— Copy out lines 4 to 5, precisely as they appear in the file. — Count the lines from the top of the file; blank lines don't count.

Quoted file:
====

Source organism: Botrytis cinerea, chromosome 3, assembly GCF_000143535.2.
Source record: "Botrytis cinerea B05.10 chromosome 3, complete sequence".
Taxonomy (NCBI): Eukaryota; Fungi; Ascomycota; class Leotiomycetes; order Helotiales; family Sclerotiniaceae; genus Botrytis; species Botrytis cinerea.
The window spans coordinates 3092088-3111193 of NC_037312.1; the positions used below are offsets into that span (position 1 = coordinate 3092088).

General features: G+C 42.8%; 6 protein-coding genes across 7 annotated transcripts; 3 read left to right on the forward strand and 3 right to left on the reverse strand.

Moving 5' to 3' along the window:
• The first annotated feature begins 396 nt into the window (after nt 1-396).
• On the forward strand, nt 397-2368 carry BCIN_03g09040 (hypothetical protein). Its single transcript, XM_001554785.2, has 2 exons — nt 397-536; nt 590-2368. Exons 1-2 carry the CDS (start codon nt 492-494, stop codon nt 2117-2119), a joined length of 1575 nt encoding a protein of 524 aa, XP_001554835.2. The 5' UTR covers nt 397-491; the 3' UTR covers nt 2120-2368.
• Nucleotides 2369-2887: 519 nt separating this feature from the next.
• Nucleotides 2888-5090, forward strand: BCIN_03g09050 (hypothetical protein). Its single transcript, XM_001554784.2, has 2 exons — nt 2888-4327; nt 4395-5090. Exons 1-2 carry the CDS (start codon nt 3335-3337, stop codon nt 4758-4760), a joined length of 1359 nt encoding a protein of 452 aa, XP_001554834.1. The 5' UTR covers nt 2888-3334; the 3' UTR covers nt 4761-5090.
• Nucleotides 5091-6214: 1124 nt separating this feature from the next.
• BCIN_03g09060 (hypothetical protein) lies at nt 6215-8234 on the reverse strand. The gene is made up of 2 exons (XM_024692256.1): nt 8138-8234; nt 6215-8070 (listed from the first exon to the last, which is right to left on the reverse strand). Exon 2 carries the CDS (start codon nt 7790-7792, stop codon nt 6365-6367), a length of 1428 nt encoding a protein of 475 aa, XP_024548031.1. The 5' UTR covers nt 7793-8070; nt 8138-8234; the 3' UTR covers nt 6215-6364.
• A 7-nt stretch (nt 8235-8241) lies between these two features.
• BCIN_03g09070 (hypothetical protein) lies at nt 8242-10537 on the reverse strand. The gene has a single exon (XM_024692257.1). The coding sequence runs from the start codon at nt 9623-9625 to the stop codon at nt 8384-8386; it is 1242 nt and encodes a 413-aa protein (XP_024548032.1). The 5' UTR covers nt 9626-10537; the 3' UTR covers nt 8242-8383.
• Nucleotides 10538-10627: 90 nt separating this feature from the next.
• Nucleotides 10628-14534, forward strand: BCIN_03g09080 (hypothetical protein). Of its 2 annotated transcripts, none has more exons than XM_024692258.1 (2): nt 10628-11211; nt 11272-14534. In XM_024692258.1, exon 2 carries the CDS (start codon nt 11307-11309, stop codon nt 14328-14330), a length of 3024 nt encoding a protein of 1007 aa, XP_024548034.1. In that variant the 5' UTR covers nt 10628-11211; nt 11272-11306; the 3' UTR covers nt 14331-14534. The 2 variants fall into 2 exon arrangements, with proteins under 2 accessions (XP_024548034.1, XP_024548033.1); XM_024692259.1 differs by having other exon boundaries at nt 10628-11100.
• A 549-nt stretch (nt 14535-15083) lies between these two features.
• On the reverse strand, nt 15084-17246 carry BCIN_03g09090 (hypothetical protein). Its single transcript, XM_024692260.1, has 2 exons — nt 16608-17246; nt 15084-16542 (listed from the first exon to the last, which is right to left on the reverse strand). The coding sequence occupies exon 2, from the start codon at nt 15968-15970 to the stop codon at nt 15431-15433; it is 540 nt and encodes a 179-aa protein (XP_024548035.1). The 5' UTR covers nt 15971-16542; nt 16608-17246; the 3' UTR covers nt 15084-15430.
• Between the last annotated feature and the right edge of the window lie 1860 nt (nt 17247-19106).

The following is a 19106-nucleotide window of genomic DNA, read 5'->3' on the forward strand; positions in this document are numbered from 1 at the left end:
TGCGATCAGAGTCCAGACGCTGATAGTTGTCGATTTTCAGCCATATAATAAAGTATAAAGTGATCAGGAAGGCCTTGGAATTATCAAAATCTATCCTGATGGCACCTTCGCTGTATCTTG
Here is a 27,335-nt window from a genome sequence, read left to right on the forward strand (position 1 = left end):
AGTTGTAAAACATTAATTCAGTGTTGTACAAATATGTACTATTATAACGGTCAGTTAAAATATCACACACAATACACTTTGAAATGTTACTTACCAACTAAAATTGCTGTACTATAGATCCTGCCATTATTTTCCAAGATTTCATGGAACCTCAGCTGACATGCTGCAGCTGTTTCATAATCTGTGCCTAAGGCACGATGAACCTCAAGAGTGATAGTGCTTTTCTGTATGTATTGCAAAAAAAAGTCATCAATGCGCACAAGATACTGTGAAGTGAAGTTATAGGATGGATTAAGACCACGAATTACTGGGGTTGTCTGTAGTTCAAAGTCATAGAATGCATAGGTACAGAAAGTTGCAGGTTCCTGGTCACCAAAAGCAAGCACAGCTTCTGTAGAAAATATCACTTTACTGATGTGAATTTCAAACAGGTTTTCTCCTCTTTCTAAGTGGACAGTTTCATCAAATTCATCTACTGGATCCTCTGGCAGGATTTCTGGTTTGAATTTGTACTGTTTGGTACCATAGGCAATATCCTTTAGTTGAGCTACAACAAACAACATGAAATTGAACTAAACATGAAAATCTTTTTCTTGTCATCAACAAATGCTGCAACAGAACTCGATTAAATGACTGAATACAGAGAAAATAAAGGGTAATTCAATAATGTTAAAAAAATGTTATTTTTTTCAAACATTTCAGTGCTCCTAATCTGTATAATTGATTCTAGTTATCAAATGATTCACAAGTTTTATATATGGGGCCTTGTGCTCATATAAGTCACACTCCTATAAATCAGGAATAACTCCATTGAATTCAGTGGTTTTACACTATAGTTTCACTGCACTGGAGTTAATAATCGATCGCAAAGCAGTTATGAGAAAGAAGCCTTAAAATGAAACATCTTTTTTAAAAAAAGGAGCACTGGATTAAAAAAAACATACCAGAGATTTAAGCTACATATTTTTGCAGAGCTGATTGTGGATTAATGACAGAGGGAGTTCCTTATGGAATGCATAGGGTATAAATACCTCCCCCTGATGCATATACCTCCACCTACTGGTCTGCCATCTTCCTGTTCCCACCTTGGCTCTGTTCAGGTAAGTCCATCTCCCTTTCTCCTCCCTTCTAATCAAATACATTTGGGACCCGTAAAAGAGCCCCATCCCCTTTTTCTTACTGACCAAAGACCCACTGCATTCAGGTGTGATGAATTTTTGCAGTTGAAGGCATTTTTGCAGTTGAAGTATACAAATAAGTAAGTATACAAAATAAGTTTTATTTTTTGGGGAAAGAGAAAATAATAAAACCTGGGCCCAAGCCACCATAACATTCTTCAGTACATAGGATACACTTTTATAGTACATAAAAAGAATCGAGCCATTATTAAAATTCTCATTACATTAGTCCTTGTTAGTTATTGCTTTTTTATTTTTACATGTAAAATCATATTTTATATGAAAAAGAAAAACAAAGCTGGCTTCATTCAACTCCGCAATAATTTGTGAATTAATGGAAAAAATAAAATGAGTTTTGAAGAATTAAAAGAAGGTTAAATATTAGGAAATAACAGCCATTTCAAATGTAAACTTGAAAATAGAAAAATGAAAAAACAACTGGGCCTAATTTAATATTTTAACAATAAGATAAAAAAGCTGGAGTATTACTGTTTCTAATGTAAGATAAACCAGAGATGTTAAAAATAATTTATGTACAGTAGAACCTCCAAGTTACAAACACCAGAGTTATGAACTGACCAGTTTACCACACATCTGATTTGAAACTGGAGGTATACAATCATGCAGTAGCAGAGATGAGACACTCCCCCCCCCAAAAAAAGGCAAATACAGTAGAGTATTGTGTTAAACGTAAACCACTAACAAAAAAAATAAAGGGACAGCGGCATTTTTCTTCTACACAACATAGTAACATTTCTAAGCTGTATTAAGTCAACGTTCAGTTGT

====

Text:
The window spans coordinates 3092088-3111193 of NC_037312.1; the positions used below are offsets into that span (position 1 = coordinate 3092088).

General features: G+C 42.8%; 6 protein-coding genes across 7 annotated transcripts; 3 read left to right on the forward strand and 3 right to left on the reverse strand.